Excl: Tigers chairman Peter Tom reveals how England’s biggest rugby club held nerve to overcome threat of relegation and going bust
Leicester chairman Peter Tom says fear of relegation and going bust helped drive Tigers back to the top of English rugby.
England’s biggest club are the only top-flight team in Europe to boast a 100 per cent record, having won their first 12 matches in all competitions.
Yet last year they avoided the drop only because Saracens were kicked out for cheating the salary cap.
And being forced to play matches behind closed doors had Tom warning that Premiership clubs would fold.
“We’re now on the way up the mountain, albeit nowhere near the top, and it’s great,” he said.
“Season ticket sales are back over 10,000, we’ve just had our first sell-out for three years and Steve Borthwick, his staff and the players are doing an exceptional job.
“But in those first few weeks of lockdown last year I thought ‘bloody hell, I’m going to go down in history as the chairman of Leicester Tigers when the club went bust’.”
Off the field enforced player pay cuts led, in Tom’s words, to “a group of people that no longer wanted to be with us”. On it the club sunk deeper and it was the fans’ turn to revolt.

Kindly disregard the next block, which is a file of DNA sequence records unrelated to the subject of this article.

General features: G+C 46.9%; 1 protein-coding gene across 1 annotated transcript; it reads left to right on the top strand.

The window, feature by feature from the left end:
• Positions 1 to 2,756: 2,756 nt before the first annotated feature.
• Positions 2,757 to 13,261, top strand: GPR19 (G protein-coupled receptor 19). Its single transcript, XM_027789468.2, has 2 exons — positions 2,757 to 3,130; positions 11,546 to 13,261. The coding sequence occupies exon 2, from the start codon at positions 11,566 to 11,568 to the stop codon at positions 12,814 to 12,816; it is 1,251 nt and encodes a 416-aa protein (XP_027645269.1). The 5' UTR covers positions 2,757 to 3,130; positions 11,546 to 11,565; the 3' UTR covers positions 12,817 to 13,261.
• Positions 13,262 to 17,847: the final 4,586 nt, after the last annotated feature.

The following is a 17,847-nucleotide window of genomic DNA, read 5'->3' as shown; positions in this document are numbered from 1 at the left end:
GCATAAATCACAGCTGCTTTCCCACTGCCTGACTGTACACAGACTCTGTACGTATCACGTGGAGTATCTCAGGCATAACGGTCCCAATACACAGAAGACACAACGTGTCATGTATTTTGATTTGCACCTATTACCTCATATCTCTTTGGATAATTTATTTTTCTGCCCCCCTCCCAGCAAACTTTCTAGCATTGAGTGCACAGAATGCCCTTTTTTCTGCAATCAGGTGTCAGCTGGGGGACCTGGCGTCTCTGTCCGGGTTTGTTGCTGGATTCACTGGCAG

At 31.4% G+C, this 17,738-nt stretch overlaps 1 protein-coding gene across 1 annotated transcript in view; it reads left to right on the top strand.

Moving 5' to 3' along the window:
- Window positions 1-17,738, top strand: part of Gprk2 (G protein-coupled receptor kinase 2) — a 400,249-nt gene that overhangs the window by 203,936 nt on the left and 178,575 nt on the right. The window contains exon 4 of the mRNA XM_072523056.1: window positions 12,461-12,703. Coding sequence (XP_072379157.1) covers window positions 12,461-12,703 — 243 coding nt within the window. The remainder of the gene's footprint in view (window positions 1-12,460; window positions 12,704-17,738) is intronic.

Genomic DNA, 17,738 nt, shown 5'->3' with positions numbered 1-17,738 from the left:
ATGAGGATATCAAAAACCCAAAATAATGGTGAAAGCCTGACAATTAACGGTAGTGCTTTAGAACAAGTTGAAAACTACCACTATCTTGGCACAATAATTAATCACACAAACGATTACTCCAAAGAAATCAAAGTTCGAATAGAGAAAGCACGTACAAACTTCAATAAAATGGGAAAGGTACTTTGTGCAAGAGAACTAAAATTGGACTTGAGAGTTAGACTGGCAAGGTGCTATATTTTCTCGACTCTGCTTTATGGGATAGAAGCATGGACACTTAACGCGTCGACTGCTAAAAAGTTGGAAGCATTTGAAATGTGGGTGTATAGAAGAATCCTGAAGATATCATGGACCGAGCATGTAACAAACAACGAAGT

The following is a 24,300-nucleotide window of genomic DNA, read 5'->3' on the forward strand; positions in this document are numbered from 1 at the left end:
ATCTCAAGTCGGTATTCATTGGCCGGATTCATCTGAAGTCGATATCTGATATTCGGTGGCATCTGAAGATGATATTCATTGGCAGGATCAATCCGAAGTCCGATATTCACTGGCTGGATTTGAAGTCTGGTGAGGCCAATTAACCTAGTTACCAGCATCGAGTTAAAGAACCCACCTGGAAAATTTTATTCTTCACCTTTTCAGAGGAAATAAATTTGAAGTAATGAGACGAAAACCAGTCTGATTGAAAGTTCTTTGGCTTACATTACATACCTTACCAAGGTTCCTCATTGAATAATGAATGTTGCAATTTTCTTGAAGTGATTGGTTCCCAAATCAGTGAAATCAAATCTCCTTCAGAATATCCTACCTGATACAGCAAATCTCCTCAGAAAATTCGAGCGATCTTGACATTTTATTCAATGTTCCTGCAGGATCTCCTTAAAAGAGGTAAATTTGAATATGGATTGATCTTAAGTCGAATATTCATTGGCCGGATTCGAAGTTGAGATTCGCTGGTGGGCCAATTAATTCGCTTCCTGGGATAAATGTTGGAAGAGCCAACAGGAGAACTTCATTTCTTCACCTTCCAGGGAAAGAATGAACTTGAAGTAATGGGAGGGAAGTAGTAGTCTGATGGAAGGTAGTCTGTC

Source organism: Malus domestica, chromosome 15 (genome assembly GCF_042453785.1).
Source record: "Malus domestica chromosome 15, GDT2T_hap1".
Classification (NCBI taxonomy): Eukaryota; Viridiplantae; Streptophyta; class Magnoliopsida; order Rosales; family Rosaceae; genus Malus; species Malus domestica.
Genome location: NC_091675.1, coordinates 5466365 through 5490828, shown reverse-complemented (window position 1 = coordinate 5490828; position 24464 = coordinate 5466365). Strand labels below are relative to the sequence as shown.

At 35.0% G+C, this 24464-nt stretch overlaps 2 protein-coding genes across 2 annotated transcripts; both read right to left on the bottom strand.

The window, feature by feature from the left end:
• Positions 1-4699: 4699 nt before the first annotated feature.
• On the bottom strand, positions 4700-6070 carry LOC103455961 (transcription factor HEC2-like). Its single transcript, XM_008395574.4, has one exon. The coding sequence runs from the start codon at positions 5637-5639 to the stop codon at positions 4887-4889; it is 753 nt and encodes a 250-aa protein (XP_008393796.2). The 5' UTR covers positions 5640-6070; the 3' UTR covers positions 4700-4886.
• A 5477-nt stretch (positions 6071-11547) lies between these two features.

“If you’re a season ticket holder or you buy a match ticket you’ve got a right to complain if you don’t think things are going properly,” said the 81-year-old.
“It goes with the job, if you like, but I do think you shouldn’t be abusive about families and whatever. What’s said on social media can be very cruel.
“Some of it upset my family, who were saying ‘do you really need this?’
“What’s happening now with social media is what used to be said over six to eight pints in a pub. But no way was I going to let it beat me.
“For me we’re custodians. We have to try to make sure that when we leave the club is in a better position than when we started.”
The arrival of Borthwick as head coach, Kevin Sinfield as his assistant and Andrea Pinchen as chief executive, certainly brought about a transformation.
“It was all about how do we save the club,” said Tom. “How do we ensure that in 20 years’ time people look back and say ‘they didn’t do too bad a job in what were pretty difficult times’.
Ironically the Covid crisis ended up helping as the fallen giants, 10-time English champions, realised they must evolve in order to survive.
“Covid has taught us to be much more efficient,” said Tom.
“We don’t have the resources of other clubs,” Borthwick added. “But our fan base give us a real competitive advantage. The support we have is incredible.
“We’ve got a lot of work to do to get where we want to be but there is a lot of growth in this club.”